Coach Lovie Smith said Friday his team isn’t about to give up to the Green Bay Packers on Sunday (and the New Orleans Saints in the season finale) in order to assure the No. 1 pick.
“A great friend of mine, Herman Edwards, said you play the game to win," Smith said. “I’m going to leave it at that. Every time you compete, that’s how it goes. Our football team is going out there and they’re going to give it their best shot. If we were 12-2 right now, I would be disappointed if we didn’t get the same effort. That’s what we’re trying to do. What pick we end up, that will work itself out."
Smith said he hasn’t heard that kind of chatter. When informed that it exists, he seemed stunned.
“As a football coach do you believe in telling your guys it’s not important we win, is that what they’re asking?" Smith said.
I wouldn’t expect any other answer from Smith. Despite his team's 2-12 record, the coach and his players are competitors and they’re going to show up. Smith said his team is looking forward to playing the Packers.
“Great opportunity in front of us with who we’re playing," Smith said. “We know all the names. We realize Green Bay is Green Bay and how they travel and all that. What a great opportunity for us."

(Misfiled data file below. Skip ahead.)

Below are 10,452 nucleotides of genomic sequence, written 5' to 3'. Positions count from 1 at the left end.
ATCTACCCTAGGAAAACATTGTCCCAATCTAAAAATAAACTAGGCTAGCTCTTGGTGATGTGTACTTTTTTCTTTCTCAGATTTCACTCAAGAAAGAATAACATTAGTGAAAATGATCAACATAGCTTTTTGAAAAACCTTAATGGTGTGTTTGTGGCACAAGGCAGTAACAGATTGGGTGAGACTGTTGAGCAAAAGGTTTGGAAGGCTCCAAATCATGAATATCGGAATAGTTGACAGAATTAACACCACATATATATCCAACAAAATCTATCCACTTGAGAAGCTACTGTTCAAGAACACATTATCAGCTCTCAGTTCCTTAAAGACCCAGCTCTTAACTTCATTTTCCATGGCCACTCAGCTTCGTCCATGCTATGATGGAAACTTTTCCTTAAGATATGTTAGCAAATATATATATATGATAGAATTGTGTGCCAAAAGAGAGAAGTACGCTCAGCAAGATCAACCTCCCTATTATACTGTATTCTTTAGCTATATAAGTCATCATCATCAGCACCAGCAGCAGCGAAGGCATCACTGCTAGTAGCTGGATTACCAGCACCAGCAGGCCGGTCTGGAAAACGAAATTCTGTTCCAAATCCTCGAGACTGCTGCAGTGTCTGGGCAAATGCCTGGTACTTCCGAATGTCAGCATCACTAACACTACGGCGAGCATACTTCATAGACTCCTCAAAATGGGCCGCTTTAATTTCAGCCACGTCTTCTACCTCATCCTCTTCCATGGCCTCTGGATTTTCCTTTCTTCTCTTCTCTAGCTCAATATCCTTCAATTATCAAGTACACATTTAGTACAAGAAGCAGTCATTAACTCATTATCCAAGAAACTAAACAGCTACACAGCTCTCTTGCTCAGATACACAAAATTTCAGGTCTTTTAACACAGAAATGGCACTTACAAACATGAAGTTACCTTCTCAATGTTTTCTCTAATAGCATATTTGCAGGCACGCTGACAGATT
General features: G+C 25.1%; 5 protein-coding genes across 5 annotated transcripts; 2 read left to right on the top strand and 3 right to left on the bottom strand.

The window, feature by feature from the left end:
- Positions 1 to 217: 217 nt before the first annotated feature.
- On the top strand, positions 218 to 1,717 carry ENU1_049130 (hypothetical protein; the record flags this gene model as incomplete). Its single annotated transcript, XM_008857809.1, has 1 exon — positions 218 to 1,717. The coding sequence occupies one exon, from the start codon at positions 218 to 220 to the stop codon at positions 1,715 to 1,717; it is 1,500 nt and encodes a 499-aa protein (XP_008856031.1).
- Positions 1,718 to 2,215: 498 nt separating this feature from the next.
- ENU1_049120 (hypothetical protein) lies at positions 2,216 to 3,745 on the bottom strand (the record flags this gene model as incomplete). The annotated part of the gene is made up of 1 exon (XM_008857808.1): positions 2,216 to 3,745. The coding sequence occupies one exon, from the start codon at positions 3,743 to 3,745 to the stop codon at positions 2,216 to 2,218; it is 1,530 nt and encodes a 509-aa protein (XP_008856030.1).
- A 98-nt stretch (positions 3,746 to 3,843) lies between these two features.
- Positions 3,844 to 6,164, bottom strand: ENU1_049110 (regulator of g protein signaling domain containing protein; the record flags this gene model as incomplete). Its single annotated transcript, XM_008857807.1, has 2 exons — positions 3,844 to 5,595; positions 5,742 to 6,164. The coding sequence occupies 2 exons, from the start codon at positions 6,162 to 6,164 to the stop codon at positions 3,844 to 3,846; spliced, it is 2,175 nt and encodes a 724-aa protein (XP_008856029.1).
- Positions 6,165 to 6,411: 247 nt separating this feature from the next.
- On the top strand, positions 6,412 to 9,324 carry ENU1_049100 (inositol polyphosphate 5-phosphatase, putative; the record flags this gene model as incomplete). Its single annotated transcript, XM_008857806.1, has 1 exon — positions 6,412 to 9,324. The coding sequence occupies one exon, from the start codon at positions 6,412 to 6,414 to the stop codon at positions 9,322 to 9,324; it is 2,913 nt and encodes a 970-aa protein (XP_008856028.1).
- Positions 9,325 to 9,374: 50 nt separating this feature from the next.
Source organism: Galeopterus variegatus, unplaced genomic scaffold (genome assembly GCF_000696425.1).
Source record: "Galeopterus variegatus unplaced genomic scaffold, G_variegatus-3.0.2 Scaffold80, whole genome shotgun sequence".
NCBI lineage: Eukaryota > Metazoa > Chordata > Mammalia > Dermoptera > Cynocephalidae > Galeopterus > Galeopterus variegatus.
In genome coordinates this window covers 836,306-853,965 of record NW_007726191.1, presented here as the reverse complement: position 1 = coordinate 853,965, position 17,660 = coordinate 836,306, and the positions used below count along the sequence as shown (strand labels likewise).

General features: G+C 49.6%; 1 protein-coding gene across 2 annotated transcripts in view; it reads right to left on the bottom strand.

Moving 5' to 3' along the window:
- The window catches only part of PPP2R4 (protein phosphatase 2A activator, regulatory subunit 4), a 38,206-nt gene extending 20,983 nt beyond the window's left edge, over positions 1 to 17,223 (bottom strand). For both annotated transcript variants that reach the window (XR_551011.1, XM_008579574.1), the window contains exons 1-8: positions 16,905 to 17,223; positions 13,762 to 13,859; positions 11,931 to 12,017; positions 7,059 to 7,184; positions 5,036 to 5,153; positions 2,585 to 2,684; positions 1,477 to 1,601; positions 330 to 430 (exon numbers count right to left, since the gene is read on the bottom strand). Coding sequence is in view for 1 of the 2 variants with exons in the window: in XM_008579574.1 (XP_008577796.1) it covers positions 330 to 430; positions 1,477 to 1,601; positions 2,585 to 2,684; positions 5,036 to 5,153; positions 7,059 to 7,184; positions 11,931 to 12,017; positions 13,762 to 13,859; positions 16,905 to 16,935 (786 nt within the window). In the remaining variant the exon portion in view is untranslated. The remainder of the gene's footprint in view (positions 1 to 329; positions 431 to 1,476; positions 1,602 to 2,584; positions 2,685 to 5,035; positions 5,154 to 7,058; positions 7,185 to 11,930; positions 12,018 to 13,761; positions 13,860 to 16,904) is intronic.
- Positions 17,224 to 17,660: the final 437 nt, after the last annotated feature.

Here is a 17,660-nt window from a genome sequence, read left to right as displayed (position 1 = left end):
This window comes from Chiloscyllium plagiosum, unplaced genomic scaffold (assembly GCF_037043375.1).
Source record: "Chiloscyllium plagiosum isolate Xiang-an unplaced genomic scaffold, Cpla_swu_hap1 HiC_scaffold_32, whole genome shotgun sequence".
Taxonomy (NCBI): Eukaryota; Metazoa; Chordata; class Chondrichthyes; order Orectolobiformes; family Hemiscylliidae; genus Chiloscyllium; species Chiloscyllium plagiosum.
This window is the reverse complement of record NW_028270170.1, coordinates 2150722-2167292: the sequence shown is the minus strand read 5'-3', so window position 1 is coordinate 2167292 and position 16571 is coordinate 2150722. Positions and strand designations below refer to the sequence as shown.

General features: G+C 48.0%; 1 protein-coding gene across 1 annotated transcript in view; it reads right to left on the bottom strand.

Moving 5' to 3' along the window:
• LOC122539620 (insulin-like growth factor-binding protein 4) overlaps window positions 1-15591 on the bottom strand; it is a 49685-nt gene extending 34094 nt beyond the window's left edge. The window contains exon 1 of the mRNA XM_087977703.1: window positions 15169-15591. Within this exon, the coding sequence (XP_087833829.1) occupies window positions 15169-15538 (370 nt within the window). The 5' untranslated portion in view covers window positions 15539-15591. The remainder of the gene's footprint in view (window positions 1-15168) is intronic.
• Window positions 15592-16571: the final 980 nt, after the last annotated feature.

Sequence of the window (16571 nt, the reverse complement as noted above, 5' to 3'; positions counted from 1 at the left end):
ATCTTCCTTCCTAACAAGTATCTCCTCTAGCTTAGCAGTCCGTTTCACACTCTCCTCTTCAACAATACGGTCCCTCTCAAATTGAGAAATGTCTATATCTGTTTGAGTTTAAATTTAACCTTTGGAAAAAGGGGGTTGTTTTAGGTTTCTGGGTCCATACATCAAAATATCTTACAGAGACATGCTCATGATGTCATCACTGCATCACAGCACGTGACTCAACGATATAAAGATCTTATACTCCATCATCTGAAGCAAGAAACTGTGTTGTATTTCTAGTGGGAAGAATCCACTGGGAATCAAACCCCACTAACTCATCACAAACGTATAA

The Buccaneers are headed for territory they haven't been in for a long time. At 2-12, they have a chance to finish with two or fewer wins for the first time since 1986 (the year they drafted Bo Jackson and he decided not to play football).
The Bucs are the only team in the NFL that hasn't won at home this season. The only time the Bucs went the entire season without a home win was in their expansion season, 1976.
Even if the Bucs figure out a way to keep this one close (which I doubt), their odds of winning aren't very good. The Bucs have played an NFL-high nine games that were decided by eight or fewer points. They’re 1-8 in those games.
Lastly, I don’t like the matchup between quarterbacks Aaron Rodgers and Josh McCown. Rodgers has played like a legitimate MVP candidate. McCown has not. McCown has thrown an interception on 4.3 percent of his pass attempts this season -- the second-worst rate in the NFL. Curiously, McCown threw an interception on 0.4 percent of his passes last season when he was playing for Chicago, which ranked best in the NFL.
My prediction: Packers 34, Buccaneers 14
McCoy, who will miss the rest of the season with a knee injury, held court with the media Thursday and he talked – at length – about Sunday’s matchup with the Green Bay Packers and he heaped praise on their quarterback.
“I’m one of Aaron Rodgers’ biggest fans,’’ McCoy said. I know it’s bad to say as a defensive lineman, but I am. I’ve been wanting to play against the guy since I got drafted. He’s arguably not just the best quarterback, but the best player in the NFL. From his athleticism to his smarts. I’m just an Aaron Rodgers fan. I’ve just been wanting to play against him.’’